Freeport LNG's natural gas intake at its plant in Texas was well below capacity for a fifth straight day, according to LSEG data, suggesting a persistent outage at the plant, analysts said.

The second-largest LNG producer in the U.S. was today at 334 MMcf/d compared to a typical draw of about 2 Bcf/d of natural gas, LSEG data showed.

Market analyst Rapidan Energy Group has downgraded its third quarter gas utilization forecast for Freeport LNG to 80% from 95% as a result of the five-day outage.

The outage likely reflects pressure on the Texas grid, which has been constrained by peak demand caused by excessive heat for most of the summer, said Rapidan Energy's Director of Global Gas & LNG Research Alex Munton.

The plant could begin ramping up operations in the next few days, but any longer outage would suggest mechanical problems that could have a greater impact on the market, Rapidan said.

"The 80% number is basically what we expect Freeport LNG to produce. It is quite a bit different to what we expected when we made our July utilization forecast," Munton said.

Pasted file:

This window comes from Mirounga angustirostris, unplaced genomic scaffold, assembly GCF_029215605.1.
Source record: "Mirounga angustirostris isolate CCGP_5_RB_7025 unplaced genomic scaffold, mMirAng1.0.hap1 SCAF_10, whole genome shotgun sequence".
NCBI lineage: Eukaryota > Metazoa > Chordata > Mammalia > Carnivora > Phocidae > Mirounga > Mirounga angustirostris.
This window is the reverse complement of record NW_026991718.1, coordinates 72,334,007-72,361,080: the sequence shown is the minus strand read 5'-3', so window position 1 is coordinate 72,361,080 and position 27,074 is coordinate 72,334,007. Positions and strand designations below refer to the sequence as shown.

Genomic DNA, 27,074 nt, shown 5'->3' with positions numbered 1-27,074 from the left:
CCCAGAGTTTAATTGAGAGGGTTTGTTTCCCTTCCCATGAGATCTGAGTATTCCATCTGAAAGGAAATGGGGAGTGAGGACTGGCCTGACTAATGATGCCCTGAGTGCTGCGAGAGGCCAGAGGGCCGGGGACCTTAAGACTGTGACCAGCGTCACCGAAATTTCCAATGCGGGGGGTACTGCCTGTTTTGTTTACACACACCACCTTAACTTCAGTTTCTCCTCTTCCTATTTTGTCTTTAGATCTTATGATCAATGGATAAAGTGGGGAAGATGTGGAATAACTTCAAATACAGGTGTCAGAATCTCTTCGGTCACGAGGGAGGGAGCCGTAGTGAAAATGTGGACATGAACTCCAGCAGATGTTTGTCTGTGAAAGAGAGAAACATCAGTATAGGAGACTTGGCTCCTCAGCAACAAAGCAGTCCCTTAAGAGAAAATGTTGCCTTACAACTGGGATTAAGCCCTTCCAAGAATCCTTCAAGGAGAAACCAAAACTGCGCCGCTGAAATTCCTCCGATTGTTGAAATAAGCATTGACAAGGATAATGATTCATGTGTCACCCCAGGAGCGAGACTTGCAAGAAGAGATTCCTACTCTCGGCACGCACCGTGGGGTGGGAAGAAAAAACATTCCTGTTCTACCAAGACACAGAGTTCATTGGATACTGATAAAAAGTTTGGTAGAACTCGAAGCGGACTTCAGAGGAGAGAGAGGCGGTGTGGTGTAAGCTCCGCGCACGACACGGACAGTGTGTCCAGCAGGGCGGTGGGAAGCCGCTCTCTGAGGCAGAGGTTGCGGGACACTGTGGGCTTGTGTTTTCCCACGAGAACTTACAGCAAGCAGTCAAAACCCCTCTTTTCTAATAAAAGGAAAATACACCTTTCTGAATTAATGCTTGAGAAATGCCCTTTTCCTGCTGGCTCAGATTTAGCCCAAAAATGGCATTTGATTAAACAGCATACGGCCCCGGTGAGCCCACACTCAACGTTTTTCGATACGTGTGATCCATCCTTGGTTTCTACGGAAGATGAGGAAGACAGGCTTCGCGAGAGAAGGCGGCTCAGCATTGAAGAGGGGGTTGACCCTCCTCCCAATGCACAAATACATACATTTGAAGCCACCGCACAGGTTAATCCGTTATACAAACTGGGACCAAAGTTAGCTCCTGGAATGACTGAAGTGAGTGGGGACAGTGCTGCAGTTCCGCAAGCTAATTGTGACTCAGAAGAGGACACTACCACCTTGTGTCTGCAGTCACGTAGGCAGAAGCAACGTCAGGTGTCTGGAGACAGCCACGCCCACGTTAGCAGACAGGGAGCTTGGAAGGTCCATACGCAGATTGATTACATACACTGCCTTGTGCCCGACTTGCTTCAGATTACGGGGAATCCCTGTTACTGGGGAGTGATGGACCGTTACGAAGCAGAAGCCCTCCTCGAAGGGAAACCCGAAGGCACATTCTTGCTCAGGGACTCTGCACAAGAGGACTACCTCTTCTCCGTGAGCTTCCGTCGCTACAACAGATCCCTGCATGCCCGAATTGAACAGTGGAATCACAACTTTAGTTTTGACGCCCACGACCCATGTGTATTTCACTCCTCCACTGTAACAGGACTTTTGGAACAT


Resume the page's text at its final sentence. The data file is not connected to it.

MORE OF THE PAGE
Gas flows to the seven big U.S. LNG export plants have averaged 12.6 Bcf/d so far in September, up from 12.3 Bcf/d in August. The monthly record was 14 bcfd in April.

Freeport LNG's draws have fallen to an average of 0.4 Bcf/d over the past five day from around 1.8 Bcf/d last week, according to LSEG data.

A company spokesperson declined to comment.

Analysts have said at least two of the facility's three gas-processing trains may be idled.

Four tankers-the BW Pavilion Aranda, LNG Schneeweisschen, Marvel Crane and Hellas Diana-were waiting on Wednesday to load near Freeport LNG.

Freeport LNG has had at least six emission events over the last two months tied to malfunctions, according to state environmental agency Texas Commission on Environmental Quality (TCEQ).

Four events affected Train 3 processing unit, with the most recent on Sept. 5. The other two occasions in which gas usage fell were caused by events at Train 1 unit, according to the TCEQ report.

Each time there was a return to normal operations within 48 hours.

An outage at the facility would add to market concerns over global LNG supply as workers at Chevron's Gorgon and Wheatstone LNG projects in Australia began work stoppages Sept. 8. Chevron has asked an industrial relations tribunal to resolve the labor dispute.